A Streetcar Named Desire, the winner of 12 Academy awards including Best Picture in 1952, is also a Pulitzer Prize winning Broadway Play, written by Tennessee Williams. He wrote the play while he was living in New Orleans French Quarter. The title comes from a real New Orleans streetcar line that no longer exists.
Tennessee Williams was living in an apartment on Toulouse Street in New Orleans’ French Quarter when he wrote “A Streetcar Named Desire”. Williams would have heard the continuous rumble and clanging of the electric rail cars moving up and down the old Desire Streetcar Line, only a half-block away. But in the few short years between the time Williams wrote the play and the release of the motion picture, the Desire Streetcar Line shut down. Buses replaced the streetcars in 1948.
Behind the scenes at the historic new orleans collection
The Historic New Orleans Collection owns the apartment building on Toulouse Street where Tennessee Williams lived during one of his stays in the French Quarter. The Collection has put together an exhibit which takes you through various stages as Williams wrote Streetcar for Broadway. The typewriter and desk used by Williams is also part of the exhibit. Photographs from both the motion picture and the Broadway production of A Streetcar Named Desire hang in the gallery. You can also view the 1952 Best Actress Oscar given to Vivien Leigh for her performance in the movie. One unique display features the handwritten notes of Elia Kazan, who directed both the Broadway and film productions. Exhibit curator Mark Cave explains, “You can kind of go in by character and you could see what Kazan envisioned in that character.”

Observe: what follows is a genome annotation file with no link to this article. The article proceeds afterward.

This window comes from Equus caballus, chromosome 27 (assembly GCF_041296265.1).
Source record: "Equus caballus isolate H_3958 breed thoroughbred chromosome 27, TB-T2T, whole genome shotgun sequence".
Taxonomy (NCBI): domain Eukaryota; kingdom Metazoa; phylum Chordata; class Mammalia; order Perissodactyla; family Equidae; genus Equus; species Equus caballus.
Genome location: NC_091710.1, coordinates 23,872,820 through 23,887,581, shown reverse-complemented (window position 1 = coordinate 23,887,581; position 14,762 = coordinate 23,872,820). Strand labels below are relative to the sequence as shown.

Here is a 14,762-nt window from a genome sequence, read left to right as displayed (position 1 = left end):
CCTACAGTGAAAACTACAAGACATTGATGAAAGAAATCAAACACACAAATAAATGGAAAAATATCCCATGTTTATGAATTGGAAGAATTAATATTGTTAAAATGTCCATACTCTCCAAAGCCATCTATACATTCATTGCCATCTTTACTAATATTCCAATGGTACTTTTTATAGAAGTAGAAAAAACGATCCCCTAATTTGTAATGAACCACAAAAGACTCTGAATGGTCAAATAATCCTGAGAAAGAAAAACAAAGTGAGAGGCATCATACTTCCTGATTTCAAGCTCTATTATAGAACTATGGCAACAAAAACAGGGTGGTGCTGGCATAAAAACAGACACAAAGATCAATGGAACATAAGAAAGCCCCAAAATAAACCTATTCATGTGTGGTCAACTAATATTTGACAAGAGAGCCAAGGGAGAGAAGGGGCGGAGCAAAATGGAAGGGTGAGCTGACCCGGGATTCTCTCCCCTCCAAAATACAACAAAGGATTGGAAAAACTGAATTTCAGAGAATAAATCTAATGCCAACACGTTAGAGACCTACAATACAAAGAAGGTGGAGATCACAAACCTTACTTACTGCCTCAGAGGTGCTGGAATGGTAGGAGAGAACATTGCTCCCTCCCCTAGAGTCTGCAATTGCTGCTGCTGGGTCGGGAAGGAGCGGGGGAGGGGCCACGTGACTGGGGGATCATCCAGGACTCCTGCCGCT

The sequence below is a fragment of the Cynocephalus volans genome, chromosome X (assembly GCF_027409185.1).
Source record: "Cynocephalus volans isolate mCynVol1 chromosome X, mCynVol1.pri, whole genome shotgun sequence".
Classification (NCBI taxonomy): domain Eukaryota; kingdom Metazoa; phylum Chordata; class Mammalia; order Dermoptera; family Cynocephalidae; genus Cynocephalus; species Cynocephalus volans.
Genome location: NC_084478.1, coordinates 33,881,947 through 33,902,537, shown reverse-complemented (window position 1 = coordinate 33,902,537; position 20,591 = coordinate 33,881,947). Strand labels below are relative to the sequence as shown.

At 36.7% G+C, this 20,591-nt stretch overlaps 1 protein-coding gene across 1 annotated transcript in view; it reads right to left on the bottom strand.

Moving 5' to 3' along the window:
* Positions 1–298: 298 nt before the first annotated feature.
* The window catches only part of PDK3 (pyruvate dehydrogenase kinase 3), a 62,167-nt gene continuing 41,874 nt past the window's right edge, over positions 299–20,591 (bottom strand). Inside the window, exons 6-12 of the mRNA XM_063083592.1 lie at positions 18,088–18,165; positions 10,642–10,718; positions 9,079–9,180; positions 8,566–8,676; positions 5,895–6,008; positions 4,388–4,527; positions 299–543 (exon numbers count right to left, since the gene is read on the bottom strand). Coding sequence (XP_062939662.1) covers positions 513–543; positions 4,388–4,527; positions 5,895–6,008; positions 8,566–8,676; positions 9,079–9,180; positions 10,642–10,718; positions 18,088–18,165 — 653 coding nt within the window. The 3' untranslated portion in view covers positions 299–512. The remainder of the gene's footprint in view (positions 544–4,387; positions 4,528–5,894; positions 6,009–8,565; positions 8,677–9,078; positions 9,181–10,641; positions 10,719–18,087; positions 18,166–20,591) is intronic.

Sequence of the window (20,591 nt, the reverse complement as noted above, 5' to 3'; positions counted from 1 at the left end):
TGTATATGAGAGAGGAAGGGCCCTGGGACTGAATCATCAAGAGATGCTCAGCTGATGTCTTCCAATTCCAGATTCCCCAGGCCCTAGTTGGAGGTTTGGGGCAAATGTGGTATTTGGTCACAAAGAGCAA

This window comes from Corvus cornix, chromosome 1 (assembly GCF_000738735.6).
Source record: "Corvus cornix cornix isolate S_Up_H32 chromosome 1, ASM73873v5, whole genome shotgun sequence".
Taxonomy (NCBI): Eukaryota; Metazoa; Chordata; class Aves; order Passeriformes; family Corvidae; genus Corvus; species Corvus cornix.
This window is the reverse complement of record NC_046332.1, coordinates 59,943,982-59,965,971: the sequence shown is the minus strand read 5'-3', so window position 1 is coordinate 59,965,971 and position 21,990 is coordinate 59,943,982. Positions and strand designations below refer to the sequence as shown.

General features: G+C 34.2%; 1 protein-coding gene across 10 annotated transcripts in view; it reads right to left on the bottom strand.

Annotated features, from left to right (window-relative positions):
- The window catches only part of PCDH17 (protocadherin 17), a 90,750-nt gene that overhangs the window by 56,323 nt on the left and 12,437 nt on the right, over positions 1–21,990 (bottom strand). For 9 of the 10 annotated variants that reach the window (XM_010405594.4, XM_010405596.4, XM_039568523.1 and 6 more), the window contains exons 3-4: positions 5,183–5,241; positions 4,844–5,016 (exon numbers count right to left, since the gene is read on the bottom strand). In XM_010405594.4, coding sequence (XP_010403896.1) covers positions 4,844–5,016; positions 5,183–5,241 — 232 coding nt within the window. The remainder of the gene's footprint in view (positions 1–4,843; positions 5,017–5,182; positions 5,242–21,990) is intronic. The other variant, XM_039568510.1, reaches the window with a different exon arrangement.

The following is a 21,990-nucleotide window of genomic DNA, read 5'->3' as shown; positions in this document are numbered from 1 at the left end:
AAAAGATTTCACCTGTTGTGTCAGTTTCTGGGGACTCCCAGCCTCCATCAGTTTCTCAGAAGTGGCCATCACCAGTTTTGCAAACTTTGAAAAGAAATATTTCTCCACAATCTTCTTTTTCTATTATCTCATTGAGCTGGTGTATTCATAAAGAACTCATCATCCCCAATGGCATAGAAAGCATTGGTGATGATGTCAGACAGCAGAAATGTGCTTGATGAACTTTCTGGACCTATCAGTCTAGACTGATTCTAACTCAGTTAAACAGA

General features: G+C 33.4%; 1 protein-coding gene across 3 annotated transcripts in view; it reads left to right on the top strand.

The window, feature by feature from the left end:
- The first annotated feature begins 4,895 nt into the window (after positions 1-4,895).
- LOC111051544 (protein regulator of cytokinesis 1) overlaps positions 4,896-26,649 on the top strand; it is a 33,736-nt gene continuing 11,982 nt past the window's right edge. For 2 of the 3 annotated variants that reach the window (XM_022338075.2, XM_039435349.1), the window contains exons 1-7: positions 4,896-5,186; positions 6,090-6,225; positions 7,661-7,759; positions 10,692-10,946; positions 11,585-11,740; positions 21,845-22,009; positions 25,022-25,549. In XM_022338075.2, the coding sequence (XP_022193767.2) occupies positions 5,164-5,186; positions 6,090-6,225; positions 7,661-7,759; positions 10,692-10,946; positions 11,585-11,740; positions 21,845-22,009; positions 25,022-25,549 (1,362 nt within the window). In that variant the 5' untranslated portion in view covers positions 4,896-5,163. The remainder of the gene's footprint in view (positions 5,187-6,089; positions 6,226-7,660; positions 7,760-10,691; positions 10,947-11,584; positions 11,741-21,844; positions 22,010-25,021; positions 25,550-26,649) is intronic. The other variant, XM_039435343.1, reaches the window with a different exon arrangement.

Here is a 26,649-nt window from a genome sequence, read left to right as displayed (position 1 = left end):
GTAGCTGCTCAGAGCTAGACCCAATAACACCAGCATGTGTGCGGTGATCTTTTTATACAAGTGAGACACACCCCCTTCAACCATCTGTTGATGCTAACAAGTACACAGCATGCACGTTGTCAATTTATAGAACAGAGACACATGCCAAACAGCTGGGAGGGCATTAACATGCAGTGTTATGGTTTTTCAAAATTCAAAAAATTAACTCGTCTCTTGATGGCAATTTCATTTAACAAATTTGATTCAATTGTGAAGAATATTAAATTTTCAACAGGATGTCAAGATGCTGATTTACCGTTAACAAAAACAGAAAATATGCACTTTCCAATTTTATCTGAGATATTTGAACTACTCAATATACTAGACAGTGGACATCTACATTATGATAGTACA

The real streetcar named desire
The Desire Line ran through New Orleans’ French Quarter. The rail line started at Canal Street and headed down Bourbon Street to Desire Street in the city’s 9th Ward. From there, the streetcars would loop back toward Canal Street, traveling up a parallel rail on Royal Street. “The big thing about Desire was that it ran the length of the French Quarter,” explains historian and author Ed Branley. “It was the streetcar that people who lived in the quarter used to go places.” Branley, a former history teacher, calls himself the Nola History Guy and publishes his New Orleans stories online.
no desire line, but the movie streetcar still runs
The opening scene of the movie features an aerial few of wharves and the railroad along the New Orleans Riverfront. Within minutes, the leading lady, actress Vivien Leigh, boards the Desire streetcar. It’s an actual New Orleans street car, Number 922, which still runs today on the Historic St. Charles Streetcar Line.
streetcar featured on TV
The exhibit “Backstage at A Streetcar Named Desire” runs through July 3, 2022. It’s one of many New Orleans themed exhibits at the Collection. THNOC has exhibits at its Louisiana History Galleries and the Williams Gallery in the 500 block of Royal Street. You can also visit the Williams Research Center at 410 Charters Street. Phone: (504) 523-4662